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Why the recovery process isn't a straight line on the graph


How does a community heal after an incident like the Bourke Street Mall tragedy?

Wednesday January 25, 2017

floral tributes at Bourke Street Mall
Photo credit: Zayne D'Crus

The impact of the tragic situation at Bourke Street Mall has rippled through Australia's collective consciousness.

It has affected many people, from the families and friends of those who died; to those who were injured; emergency services personnel and the agencies such as Red Cross who were on the scene to offer support.

It also affected many Australians as they watched the tragedy unfold. At the vigil following the Bourke Street Mall incident, the CEO of the Committee for Melbourne, Martine Letts said: "The mourning is also the beginning of our healing".

Australian Red Cross is very familiar with the healing process through its work helping communities recover after traumatic events.

So how does a community 'heal' after a situation like this?

The National Recovery Coordinator at Australian Red Cross, Kate Brady says recovery is a complex process.

"It's important to understand that 'recovery' is a complex process for people. There's no quick fix."

"A common misconception is that recovery means returning to 'normal life' as quickly and efficiently as possible.  However, in our experience, recovery isn't a straight line on the graph. It's possible to make recovery progress and then suffer set backs over time."

"It's also important to understand that things may never go back to 'normal' and there will be a 'new normal'. While it might be a bumpy ride, most people recover well with the support of their friends and family and by asking for help if they need it."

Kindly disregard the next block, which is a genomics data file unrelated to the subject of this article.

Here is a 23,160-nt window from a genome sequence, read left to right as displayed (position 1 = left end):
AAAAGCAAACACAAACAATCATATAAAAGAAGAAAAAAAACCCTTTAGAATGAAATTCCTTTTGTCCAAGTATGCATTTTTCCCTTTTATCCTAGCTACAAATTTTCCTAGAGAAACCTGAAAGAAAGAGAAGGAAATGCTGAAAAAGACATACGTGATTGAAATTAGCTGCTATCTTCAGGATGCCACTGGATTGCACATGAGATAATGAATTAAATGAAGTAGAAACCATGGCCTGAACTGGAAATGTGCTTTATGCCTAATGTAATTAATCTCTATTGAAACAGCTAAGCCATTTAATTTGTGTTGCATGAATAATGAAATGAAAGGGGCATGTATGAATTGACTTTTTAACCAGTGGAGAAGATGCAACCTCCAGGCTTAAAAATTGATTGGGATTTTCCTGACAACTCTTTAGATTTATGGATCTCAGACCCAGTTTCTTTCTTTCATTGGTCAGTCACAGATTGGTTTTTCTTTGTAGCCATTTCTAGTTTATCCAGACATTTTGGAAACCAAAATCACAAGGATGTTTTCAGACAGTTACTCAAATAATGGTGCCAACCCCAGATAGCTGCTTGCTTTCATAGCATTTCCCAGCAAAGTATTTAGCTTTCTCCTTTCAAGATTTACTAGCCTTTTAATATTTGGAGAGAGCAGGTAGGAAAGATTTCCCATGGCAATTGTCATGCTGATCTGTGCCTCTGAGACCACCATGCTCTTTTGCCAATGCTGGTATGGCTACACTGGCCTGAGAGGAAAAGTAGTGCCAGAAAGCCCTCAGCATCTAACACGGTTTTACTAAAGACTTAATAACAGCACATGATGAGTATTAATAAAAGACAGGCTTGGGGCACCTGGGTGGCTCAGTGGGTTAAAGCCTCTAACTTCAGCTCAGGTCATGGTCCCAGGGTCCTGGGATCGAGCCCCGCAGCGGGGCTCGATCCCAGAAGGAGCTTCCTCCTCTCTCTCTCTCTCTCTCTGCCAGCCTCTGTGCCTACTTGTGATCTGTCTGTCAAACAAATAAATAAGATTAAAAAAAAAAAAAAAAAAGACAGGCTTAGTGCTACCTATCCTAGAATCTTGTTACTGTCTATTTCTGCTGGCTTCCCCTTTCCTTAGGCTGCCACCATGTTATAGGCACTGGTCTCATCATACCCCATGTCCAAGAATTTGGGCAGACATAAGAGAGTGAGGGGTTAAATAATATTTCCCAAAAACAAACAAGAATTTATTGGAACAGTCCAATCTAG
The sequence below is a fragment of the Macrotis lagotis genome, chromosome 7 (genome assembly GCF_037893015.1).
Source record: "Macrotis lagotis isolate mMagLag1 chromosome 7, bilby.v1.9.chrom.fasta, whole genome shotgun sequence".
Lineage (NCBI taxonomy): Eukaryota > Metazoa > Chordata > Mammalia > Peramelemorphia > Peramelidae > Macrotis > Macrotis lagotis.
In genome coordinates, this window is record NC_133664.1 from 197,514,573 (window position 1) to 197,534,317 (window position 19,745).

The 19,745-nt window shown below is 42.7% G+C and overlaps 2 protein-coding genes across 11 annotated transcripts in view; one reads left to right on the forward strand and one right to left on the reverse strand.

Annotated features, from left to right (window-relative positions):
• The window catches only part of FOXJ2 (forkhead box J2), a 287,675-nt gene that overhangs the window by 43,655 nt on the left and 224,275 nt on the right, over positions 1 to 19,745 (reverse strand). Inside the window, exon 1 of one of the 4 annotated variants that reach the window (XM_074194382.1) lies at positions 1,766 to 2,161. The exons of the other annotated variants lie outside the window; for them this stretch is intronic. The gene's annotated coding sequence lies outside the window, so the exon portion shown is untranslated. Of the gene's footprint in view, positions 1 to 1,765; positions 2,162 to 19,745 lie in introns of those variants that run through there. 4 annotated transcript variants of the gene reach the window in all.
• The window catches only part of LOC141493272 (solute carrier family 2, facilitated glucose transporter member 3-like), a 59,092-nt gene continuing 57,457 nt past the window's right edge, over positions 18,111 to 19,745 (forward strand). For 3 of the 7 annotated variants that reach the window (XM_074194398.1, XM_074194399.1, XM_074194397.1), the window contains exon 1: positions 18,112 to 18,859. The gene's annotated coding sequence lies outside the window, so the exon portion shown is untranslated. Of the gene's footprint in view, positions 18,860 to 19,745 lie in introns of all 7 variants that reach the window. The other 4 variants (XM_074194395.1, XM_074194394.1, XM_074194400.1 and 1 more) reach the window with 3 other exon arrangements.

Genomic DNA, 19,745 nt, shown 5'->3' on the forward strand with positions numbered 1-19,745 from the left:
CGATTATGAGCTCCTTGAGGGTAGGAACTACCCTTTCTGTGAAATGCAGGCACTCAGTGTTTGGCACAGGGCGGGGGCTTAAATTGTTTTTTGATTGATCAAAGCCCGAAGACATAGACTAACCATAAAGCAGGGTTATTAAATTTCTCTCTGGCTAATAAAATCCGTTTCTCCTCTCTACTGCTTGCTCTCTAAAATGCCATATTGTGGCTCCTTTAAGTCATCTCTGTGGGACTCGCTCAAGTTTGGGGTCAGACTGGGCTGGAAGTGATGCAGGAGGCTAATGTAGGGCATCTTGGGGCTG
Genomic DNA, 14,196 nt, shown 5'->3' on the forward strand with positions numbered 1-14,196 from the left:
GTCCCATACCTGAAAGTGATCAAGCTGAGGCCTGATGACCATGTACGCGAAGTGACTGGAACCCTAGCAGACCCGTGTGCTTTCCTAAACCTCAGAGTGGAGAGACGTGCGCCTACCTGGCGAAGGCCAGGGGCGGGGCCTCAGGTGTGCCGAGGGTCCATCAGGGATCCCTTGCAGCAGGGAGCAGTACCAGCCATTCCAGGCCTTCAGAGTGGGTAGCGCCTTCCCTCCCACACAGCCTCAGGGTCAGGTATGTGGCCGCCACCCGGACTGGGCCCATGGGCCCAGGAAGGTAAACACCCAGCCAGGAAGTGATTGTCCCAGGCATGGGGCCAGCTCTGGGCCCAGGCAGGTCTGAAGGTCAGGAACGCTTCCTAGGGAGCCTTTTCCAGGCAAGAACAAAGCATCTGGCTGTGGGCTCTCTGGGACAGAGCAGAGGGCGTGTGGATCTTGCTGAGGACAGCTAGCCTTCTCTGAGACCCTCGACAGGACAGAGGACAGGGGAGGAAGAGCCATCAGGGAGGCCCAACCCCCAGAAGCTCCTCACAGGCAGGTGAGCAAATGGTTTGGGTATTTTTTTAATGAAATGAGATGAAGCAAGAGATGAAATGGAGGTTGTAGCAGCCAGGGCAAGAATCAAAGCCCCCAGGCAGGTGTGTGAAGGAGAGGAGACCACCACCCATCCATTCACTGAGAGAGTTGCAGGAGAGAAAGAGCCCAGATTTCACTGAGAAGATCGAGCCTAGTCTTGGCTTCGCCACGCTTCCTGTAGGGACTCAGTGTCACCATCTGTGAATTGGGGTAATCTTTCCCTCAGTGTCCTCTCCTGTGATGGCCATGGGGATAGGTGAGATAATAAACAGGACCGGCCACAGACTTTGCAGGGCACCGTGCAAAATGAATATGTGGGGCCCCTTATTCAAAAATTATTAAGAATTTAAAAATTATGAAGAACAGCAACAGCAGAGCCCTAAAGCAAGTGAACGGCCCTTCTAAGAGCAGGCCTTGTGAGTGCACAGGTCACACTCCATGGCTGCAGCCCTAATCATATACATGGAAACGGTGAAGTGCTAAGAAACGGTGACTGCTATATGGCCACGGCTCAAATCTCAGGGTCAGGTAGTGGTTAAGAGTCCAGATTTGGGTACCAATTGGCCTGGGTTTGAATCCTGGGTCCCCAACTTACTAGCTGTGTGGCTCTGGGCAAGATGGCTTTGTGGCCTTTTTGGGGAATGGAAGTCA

Kate says the first thing to remember is that recovery starts on 'day one'.

"Our experience suggests that it is critically important to provide recovery support as part of the response to an emergency. That's why we had over 150 staff and volunteers in the hours and days following the incident. We provided psychological first aid, which can be just as simple as talking to someone about what's happened and giving them reassurance and support."

"When the situation is new, there are opportunities to provide support that may not be available later. It also lets people know that they can seek help as they recover."  

Red Cross provides support to communities so they stay strong for each other. Kate says this is vital.

"Our experience shows that communities with what we call 'good social capital' will recover faster. 'Social capital' includes resilience and the strength of local networks, social trust and strong connections. These strong communities can work together to solve common problems."  

An emergency situation or disaster can also have a profound psychological effect on a community. Kate Brady says a significant proportion of the community can be affected.   

"After an emergency, more than 80% of people affected will recover well without prolonged distress and without the event significantly impacting their mental health. While these people may well experience stress and distress, and may have to take proactive action toward recovery, with the help and support of their normal social networks, they will recover well with time."  

"However, the other 20% can experience a range of psychological symptoms ranging from mild and moderate forms of depression and anxiety disorders and PTSD through to severe and disabling mental conditions."  

So when is a person or a community considered 'recovered'?  

Anne Leadbeater is a community recovery consultant from Kinglake who played a key role in the 2009 Victorian Bushfire recovery program. She was also personally affected by the fires. Her definition of recovery fits well with the Australian Red Cross approach.  

"Being 'recovered' is being able to live a life you have reason to value."  For more information on recovering after disasters please visit the Australian Red Cross website.

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